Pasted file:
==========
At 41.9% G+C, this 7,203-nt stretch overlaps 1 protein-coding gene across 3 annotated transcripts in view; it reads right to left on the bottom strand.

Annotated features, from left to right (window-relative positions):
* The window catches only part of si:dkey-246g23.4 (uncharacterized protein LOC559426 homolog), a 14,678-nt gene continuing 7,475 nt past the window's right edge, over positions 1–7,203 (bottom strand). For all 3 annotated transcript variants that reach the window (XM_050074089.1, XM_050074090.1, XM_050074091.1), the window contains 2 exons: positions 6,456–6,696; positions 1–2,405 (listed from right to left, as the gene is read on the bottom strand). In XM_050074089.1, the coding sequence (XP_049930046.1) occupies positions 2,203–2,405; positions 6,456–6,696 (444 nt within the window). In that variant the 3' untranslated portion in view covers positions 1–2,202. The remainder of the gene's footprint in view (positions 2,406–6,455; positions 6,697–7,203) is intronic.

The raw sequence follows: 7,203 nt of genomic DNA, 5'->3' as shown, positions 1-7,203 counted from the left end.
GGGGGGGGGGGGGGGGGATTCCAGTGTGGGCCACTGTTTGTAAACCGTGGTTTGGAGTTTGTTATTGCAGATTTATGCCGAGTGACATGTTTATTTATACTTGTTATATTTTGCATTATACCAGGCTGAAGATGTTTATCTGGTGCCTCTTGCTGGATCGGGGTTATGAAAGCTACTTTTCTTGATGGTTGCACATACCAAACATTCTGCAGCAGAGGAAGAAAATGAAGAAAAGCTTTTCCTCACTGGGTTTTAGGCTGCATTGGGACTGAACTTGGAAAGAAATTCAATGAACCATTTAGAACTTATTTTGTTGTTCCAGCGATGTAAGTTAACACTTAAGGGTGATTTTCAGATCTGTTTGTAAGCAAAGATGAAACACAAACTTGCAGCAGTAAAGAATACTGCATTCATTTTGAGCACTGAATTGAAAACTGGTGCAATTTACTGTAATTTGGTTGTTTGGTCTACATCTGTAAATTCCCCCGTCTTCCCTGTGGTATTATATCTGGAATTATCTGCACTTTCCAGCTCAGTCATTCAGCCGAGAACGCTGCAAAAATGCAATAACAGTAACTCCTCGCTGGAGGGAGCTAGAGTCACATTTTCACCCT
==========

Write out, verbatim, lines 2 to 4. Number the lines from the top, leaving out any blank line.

Annotated features, from left to right (window-relative positions):
* The window catches only part of si:dkey-246g23.4 (uncharacterized protein LOC559426 homolog), a 14,678-nt gene continuing 7,475 nt past the window's right edge, over positions 1–7,203 (bottom strand). For all 3 annotated transcript variants that reach the window (XM_050074089.1, XM_050074090.1, XM_050074091.1), the window contains 2 exons: positions 6,456–6,696; positions 1–2,405 (listed from right to left, as the gene is read on the bottom strand). In XM_050074089.1, the coding sequence (XP_049930046.1) occupies positions 2,203–2,405; positions 6,456–6,696 (444 nt within the window). In that variant the 3' untranslated portion in view covers positions 1–2,202. The remainder of the gene's footprint in view (positions 2,406–6,455; positions 6,697–7,203) is intronic.

The raw sequence follows: 7,203 nt of genomic DNA, 5'->3' as shown, positions 1-7,203 counted from the left end.